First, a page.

- South Korean officials have established a "bilateral engagement channel" with U.S. counterparts to resolve issues stemming from the Inflation Reduction Act (IRA).
- South Korean officials claim the Act hurt Korean automakers by excluding them in its extended tax credit scheme for electric vehicles that only apply to cars assembled in America.
- Lee Chang-yang, the Industry Minister, said Seoul will review whether to file a formal complaint to the WTO over such concerns, Reuters reported.
South Korean and U.S. officials are working toward a "concrete proposal" to resolve their differences over electric vehicle subsidies, South Korea's trade minister told CNBC.
"We've established a specific dialogue channel to address this particular issue, and we are glad that the U.S. government wholeheartedly engaged with us to rectify the problems," Ahn Duk-geun told CNBC's Chery Kang on Wednesday.
He was referring to concerns over EV subsidies that would put South Korean automakers at a disadvantage, with some South Korean officials calling the move a "betrayal" of the bilateral trust between the two countries.
The $430 billion climate and energy bill, or the Inflation Reduction Act (IRA), was signed into law by President Joe Biden in mid-August.
It includes federal tax credits offering consumers up to $7,500 in credit for those purchasing new electric vehicles assembled in the U.S. – and those purchasing cars made by foreign carmakers like Kia and Hyundai will not be eligible.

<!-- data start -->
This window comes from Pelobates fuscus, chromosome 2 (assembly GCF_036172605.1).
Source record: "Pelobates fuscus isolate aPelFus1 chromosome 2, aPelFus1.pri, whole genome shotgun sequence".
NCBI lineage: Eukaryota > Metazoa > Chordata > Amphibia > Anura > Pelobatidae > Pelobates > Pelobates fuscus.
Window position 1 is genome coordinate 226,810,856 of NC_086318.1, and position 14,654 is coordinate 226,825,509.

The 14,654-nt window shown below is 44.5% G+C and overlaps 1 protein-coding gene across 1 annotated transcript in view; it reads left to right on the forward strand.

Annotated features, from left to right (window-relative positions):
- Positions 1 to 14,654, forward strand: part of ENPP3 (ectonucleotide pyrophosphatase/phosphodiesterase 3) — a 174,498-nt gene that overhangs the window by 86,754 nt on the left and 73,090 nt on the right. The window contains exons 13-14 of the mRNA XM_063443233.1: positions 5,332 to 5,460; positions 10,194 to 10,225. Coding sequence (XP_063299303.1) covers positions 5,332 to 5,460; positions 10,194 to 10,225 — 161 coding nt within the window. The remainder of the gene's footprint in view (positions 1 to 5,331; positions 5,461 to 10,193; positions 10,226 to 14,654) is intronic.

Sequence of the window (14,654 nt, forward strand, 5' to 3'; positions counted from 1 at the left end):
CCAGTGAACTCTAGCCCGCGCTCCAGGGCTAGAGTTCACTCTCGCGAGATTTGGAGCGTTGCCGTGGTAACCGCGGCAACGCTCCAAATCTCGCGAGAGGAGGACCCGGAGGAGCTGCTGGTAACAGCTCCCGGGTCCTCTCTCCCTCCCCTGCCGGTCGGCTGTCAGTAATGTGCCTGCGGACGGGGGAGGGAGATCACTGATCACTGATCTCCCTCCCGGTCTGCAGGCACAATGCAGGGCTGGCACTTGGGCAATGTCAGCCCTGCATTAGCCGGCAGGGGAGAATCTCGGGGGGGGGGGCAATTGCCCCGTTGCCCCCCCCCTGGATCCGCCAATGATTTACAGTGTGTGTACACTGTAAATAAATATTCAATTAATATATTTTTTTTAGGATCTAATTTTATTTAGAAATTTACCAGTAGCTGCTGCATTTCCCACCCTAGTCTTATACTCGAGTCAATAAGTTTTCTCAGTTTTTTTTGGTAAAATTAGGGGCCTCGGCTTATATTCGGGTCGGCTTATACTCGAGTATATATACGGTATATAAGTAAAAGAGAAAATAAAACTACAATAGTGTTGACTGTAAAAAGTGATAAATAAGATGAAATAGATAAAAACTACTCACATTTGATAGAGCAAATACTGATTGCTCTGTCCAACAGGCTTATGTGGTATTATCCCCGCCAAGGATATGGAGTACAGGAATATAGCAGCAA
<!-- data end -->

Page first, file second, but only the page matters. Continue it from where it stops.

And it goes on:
"We are disappointed to see in particular this provision [was] included in the IRA without much prior consultations," Ahn said, adding the South Korean government is preparing for "all possibilities," including proposing legislative amendments to Washington.
His comment were not as strong as the heated rhetoric from Seoul officials in recent weeks.
U.S. Vice President Kamala Harris was in Seoul on Thursday where she met South Korea's President Yoon Seok-yeol, to discuss the concerns faced by South Korean automakers.
A White House readout following the two leaders' meeting said the U.S. vice president understood the raised concerns and that both pledged to "continue to consult" on the matter.
Yoon's office cited Harris as saying she would "look into ways to relieve South Korea's concerns in the process of enforcing the law," according to a statement on the same meeting.
South Korean and European officials have said the tax credit provisions in the IRA are a breach of rules under the World Trade Organization, Reuters reported.
South Korea's industry ministry confirmed with CNBC that Seoul will be reviewing whether to file a formal complaint to the WTO over such concerns.
Last week, the Korean Confederation of Trade Unions, which represents workers from South Korean domestic companies including Kia and Hyundai, slammed the U.S. measures as "unilateral" and "U.S.-centric," and said they could worsen the uncertainties surrounding the current state of the global economy.
Ahn noted that South Korea's export-reliant economy is indeed "experiencing the decoupling phenomenon" as a result of heightened U.S.-China trade tensions. He did not elaborate further.
South Korea is facing a continued trade deficit problem due to a rise in energy prices, and that Beijing holds a strategically significant role for the country, he added.
"China is still [a] very important trading partner of Korea," Ahn said.
"I think the stabilization of this trade relationship will play a very important role to secure the global supply in these turbulent and uncertain economic circumstances."